When you think of some people, you may not think of them entrepreneurs--but they are.

In the 80s (yes, I'm old) I was a machine operator at an R.R. Donnelley book manufacturing plant. A fringe benefit of the job was getting to read books before they hit bookstores.

We weren't allowed to take books home, but a good operator could get a lot of reading done: On long runs the job mostly involved periodic quality checks, so if you cut the backbone off a kill book and discreetly placed a few pages at a time in a strategic spot, you could read under the Universal Theory of Flexible Supervision, which states that, "If you're getting your job done and don't make it obvious to everyone else we'll both just pretend that's not happening."

(Tell me you don't sometimes follow the Universal Theory of Flexible Supervision.)

A few of us liked to try to predict which books would become bestsellers, especially those by previously unknown authors. Sometimes we missed, but--and this will date me, too--we did guess right on The Firm, Presumed Innocent, The Name of the Rose, and Rules of Prey.

Our plant also ran textbooks and non-fiction titles. Books from some publishers I could automatically ignore: Springer-Verlag published titles that to people like me, who were not on speaking terms with math and science, were totally impenetrable. Another, the Naval Institute Press, published really dry non-fiction nautical titles.

One day we were setting up to run a Naval Institute job and I thought the forklift driver had staged the wrong jackets. Hunt for Red October didn't sound like a Naval Institute title.  But it was. Assuming any novel published by the same folks that published books like Battles of the Malta Fighting Forces (surely a real page-turner) I sarcastically thought, "Yeah, that one will do really well," and didn't add it to my to-read pile.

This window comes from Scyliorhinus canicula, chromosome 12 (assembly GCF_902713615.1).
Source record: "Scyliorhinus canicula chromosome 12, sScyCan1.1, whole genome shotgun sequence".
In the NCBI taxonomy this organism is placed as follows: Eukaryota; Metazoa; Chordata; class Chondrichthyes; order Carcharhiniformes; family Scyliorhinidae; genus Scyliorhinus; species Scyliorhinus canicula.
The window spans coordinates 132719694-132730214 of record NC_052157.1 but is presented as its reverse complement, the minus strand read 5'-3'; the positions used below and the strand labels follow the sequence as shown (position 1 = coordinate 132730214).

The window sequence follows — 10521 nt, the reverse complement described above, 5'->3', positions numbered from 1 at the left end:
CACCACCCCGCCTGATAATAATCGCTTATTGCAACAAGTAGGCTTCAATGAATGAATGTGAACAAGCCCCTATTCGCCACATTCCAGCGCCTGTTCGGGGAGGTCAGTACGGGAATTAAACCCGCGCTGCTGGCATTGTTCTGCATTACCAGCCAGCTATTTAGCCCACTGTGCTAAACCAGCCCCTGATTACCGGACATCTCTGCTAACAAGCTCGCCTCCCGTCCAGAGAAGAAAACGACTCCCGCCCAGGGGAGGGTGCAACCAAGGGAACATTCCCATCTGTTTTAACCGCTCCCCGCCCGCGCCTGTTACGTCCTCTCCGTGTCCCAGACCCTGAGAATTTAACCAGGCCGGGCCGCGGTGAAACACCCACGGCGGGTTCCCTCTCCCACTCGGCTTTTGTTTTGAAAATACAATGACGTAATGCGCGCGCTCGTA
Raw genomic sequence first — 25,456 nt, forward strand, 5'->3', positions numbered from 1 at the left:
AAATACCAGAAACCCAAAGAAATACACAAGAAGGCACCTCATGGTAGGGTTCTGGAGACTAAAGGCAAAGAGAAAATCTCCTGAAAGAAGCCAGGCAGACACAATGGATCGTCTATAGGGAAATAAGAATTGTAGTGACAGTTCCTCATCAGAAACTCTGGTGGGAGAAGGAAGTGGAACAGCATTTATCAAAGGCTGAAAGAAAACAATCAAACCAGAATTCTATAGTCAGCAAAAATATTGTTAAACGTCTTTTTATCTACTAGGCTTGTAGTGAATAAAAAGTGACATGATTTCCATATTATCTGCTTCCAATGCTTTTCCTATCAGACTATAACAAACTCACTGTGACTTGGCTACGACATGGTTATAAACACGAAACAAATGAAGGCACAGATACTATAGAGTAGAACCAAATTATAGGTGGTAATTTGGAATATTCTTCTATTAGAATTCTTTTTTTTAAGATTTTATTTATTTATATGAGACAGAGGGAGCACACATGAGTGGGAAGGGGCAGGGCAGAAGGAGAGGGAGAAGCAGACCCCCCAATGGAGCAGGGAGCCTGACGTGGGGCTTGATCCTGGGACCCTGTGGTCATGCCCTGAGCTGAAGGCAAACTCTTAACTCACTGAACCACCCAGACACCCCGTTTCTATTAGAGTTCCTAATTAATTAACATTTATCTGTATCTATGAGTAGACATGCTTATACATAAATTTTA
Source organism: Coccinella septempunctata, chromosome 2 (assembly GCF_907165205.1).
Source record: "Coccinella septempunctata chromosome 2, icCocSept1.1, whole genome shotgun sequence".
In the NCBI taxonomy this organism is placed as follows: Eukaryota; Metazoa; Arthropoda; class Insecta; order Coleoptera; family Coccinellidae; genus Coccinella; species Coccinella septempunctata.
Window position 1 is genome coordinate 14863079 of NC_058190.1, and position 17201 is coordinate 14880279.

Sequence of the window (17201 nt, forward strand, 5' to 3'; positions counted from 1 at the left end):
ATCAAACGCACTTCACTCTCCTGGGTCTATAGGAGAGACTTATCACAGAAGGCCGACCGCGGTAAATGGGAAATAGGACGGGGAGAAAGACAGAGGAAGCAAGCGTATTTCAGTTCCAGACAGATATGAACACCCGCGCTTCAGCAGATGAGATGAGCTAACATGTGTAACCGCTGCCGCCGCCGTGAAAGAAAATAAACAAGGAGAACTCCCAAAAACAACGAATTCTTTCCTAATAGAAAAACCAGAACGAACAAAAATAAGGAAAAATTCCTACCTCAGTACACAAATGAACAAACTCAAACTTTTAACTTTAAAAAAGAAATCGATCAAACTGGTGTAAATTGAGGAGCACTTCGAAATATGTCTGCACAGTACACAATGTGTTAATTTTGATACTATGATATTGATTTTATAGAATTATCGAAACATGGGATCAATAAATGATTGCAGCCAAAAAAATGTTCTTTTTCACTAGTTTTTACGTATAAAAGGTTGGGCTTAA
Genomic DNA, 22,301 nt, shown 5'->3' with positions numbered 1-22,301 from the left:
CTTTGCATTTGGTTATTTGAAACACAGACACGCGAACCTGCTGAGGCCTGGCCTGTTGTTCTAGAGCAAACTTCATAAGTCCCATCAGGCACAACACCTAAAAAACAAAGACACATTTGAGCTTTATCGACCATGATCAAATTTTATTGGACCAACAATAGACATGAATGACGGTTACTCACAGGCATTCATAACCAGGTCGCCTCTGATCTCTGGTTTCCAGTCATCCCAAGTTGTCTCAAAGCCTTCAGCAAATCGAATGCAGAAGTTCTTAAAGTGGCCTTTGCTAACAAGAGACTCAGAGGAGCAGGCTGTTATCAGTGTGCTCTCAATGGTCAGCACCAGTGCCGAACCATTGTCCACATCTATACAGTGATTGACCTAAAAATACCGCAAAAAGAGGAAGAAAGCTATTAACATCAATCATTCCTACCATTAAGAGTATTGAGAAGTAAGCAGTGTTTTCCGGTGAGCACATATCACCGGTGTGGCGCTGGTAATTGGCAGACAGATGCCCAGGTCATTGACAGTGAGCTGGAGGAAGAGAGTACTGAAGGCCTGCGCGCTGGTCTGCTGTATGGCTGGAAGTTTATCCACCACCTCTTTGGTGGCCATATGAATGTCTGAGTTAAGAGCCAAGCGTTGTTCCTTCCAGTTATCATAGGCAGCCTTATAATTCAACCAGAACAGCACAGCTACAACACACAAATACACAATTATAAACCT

As memory serves, the first print run was 2,500 or 5,000. Not many at all.

A couple weeks later we ran another 5,000. Then a week later we ran 10,000 more. Then another 10,000. Then the book took off, partly because of great reviews but also because President Regan named it his favorite recent book. Somewhere along the way I read it, loved it, and read the author's next four or five books as soon as they hit our plant. (I even borrowed the "blues" for Red Storm Rising and read it before it even went to press.)

Hunt for Red October was an unlikely bestseller by an unlikely author. Tom Clancy had never published a book and the Naval Institute Press had never published fiction. (Clancy wrote a query letter to a Naval Institute Press editor and asked to deliver the letter in person; the editor, finding out Clancy was an insurance agent, the editor assumed he wanted a face-to-face meeting so he could try to sell him insurance.)

Since Clancy had never served in the military or an intelligence agency or held any government position, fact-checkers spent eight months going through the manuscript. (To their likely surprise, he got everything right.)

Tom Clancy was just a guy--but a guy who loved all things military and over time developed a comprehensive knowledge of weapons systems and technical minutiae. So like most people without advanced degrees or experienced mentors or serial failures to learn from, he did everything wrong: He spent nights and weekends, totally on spec, writing a tech-heavy military thriller when no one was reading techno-thrillers. He pitched a specialty press that had never published fiction.

And in the process he created a new genre, wrote or co-wrote over 50 books that sold approximately 100 million books, saw actors like Alec Baldwin, Harrison Ford, and Ben Affleck star in movies based on his books, and licensed his name to a series of popular video games.

Like many entrepreneurs who don't know better, he did everything wrong--and in the process did many a number of things spectacularly right.

Tom Clancy passed away last week. He was one of the most successful authors of the last few decades, but at his core he just a guy: A guy with a passion, and a dream, and the willingness to bet on himself and try the unexpected.

Just like you.